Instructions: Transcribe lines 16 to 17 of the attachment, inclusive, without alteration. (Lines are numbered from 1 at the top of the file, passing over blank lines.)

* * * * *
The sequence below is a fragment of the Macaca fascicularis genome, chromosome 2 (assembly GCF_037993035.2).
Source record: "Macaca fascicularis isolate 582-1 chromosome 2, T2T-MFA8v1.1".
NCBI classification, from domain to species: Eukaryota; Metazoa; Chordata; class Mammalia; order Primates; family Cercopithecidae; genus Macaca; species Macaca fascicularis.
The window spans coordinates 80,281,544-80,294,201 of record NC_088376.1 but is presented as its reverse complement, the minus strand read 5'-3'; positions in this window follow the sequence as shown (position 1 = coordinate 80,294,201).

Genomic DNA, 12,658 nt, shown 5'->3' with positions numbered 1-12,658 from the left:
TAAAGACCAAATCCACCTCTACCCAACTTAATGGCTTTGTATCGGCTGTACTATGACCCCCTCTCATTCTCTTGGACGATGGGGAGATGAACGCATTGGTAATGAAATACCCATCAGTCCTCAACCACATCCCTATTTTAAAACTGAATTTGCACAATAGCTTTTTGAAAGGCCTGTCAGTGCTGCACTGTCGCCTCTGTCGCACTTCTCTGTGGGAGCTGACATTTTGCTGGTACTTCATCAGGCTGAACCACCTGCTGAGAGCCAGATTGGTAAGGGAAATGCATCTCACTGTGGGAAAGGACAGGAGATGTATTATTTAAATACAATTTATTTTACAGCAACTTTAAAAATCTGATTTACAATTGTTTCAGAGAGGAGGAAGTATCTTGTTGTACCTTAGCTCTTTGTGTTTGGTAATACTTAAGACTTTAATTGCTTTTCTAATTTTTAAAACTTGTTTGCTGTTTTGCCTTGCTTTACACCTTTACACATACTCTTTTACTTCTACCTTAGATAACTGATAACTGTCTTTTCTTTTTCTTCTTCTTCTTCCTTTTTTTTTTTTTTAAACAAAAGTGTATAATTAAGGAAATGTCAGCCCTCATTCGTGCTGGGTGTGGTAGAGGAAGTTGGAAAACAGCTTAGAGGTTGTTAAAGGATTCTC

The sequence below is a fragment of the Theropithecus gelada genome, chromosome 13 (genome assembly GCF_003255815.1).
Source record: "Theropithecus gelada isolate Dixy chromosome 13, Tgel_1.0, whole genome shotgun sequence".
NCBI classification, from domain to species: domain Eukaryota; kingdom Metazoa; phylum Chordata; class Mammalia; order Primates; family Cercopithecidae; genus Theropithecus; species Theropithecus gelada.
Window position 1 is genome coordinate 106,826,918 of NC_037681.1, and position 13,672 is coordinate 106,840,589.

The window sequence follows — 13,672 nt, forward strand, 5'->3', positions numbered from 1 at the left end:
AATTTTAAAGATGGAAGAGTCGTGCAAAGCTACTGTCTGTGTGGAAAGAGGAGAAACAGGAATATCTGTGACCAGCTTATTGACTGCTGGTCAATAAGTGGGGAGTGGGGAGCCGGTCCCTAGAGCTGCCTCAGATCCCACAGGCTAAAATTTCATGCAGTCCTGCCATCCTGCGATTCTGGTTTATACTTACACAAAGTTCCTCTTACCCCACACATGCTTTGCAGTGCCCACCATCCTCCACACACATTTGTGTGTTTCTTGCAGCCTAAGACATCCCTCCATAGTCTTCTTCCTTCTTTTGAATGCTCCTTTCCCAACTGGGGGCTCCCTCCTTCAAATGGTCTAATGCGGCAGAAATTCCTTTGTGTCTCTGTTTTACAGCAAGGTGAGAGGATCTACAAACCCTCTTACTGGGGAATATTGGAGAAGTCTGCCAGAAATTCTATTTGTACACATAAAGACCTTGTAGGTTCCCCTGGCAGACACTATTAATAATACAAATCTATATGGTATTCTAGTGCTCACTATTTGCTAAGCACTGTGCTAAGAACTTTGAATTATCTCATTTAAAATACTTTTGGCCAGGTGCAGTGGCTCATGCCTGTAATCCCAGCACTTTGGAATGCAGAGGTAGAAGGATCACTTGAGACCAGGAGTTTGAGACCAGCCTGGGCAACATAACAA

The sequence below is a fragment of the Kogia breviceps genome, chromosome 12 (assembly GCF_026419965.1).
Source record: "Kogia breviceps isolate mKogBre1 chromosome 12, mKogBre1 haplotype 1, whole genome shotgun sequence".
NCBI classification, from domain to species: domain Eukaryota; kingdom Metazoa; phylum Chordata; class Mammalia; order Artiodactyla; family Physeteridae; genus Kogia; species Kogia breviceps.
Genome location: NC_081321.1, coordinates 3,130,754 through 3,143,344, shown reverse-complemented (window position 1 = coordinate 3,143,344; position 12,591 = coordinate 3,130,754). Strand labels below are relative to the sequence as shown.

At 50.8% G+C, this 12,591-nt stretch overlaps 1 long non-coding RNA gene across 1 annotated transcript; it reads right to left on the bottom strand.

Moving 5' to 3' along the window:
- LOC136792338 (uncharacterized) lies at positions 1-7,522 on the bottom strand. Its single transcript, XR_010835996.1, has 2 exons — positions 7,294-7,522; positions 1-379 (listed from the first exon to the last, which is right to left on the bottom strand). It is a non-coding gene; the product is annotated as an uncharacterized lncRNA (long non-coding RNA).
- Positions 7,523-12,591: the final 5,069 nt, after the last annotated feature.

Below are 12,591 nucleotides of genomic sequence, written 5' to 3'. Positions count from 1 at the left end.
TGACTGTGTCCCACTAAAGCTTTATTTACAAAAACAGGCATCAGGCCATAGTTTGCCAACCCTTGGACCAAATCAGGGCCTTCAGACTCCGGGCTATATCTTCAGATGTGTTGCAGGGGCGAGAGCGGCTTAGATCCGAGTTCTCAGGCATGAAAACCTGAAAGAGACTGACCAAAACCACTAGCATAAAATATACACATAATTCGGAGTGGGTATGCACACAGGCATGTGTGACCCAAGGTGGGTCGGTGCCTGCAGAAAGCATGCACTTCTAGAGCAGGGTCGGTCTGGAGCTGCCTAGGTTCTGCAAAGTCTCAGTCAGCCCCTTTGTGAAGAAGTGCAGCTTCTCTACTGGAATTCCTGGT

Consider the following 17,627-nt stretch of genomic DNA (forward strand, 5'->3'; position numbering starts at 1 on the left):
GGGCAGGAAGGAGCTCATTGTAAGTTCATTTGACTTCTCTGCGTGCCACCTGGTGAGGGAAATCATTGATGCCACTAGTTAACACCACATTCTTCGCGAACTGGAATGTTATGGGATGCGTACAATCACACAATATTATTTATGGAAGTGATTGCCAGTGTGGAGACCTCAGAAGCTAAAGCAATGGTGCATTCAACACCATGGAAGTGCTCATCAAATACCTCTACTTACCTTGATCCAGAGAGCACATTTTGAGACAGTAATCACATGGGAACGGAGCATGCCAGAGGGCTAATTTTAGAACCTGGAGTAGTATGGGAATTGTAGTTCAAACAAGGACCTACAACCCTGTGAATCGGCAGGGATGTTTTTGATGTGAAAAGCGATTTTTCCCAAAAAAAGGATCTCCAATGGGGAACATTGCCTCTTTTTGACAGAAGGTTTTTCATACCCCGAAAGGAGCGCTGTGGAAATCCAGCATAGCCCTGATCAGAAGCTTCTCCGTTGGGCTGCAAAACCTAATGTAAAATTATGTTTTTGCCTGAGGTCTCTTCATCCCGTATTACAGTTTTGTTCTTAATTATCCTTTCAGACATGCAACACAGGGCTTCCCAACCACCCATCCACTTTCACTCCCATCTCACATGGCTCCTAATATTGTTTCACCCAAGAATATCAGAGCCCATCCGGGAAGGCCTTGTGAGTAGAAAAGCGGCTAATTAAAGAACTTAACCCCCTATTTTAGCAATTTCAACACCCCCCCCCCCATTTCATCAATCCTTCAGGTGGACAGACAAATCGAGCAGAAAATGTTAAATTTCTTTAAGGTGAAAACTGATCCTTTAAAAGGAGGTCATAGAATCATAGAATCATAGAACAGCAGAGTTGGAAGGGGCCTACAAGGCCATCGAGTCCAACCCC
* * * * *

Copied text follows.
Genome location: NC_081321.1, coordinates 3,130,754 through 3,143,344, shown reverse-complemented (window position 1 = coordinate 3,143,344; position 12,591 = coordinate 3,130,754). Strand labels below are relative to the sequence as shown.

At 50.8% G+C, this 12,591-nt stretch overlaps 1 long non-coding RNA gene across 1 annotated transcript; it reads right to left on the bottom strand.